6. Trump and his Republican allies are not as interested in the people who elected them as they are in the people who shipped the factories in which those people used to work off to China, are they?

…and finally, we’ll mix them up a bit.  Remember–we’re drilling, not testing!  No anxiety–just joy!

  1. Trump and Kushner are assholes.
  2. Trump and Bannon are nihilists.
  3. Trump and honesty are not close friends.
  4. Trump and his administration are a disaster for this country.
  5. Trump and nuclear weapons aren’t a very smart combination.
  6. Trump and nuclear weapons are like booze and driving.
  7. Trump and his kids are not going to be in the line of fire if we go to war.
  8. Trump and his cronies are not as good at making deals as they are at breaking them.
  9. Trump and Roy Moore are not doing much to hide the essential hypocrisy of the Republican Party.
  10. Trump and Kim Jong Un are two of a kind.
  11. Trump and his Republican allies are not as interested in the people who elected them as they are in the people who shipped the factories in which those people used to work off to China.
  12. Trump and his cronies are pulling off the biggest heist by any American president, ever.
veterans-against-trump
Picture source: http://newyork.cbslocal.com/2016/05/23/trump-veterans-fundraiser-protest/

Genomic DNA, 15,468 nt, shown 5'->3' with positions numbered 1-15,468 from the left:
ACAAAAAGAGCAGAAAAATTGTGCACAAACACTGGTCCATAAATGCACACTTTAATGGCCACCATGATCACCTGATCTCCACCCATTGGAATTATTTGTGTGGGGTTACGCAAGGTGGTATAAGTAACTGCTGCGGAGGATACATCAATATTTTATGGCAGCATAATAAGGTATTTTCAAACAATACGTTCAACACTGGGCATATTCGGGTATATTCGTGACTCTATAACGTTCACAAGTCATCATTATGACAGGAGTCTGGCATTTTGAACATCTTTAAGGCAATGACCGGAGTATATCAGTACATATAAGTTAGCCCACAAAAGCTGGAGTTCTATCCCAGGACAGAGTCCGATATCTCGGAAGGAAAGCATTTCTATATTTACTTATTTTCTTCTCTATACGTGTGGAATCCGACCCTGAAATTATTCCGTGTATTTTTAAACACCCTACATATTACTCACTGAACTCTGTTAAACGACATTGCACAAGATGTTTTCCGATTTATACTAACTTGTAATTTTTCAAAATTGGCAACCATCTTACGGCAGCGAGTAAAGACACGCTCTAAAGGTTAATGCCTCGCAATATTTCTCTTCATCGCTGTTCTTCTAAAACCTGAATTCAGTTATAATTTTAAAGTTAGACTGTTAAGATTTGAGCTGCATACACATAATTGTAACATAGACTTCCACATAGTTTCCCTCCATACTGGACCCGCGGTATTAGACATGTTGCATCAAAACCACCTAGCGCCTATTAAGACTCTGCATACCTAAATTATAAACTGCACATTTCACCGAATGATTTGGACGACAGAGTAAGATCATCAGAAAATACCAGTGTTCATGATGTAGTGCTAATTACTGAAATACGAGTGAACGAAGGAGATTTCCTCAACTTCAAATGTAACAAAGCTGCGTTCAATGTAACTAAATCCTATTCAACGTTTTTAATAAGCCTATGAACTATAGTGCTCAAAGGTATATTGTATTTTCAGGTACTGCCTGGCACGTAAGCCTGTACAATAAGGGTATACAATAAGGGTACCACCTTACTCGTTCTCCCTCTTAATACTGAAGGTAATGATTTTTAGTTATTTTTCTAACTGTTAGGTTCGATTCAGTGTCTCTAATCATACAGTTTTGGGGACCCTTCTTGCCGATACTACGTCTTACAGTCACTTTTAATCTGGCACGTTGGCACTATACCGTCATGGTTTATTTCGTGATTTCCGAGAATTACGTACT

1. Trump and Kushner are assholes, aren’t they?
  2. Trump and Bannon are nihilists, aren’t they?
  3. Trump and honesty are not close friends, are they?
  4. Trump and his administration are a disaster for this country, aren’t they?
  5. Trump and nuclear weapons aren’t a very smart combination, are they?
  6. Trump and nuclear weapons are like booze and driving, aren’t they?
  7. Trump and his kids are not going to be in the line of fire if we go to war, are they?
  8. Trump and his cronies are not as good at making deals as they are at breaking them, are they?
  9. Trump and Roy Moore are not doing much to hide the essential hypocrisy of the Republican Party, are they?
  10. Trump and Kim Jong Un are two of a kind, aren’t they?
  11. Trump and his Republican allies are not as interested in the people who elected them as they are in the people who shipped the factories in which those people used to work off to China, are they?
  12. Trump and his cronies are pulling off the biggest heist by any American president, ever, aren’t they?

 

4 thoughts on “Trump is an asshole, isn’t he? Tag questions in English II”

  1. I didn’t have the moment to comment on part one of this series. I just simply want to say this ‘at last a use for Trump’ … bravo – who expected that he would have a purpose. This is his destiny. I am happy

    Liked by 2 people

  2. I never had a phrase for those questions until I read this, but the British use them far more than Americans do, and I’ve never been sure what I’m supposed to answer (or even if), since they’re usually asking about things I couldn’t possibly know. “I wasn’t there, was I?” sounds like a perfectly reasonable question in this country, even though it makes me want to answer, “I don’t know, do I?”

    Liked by 1 person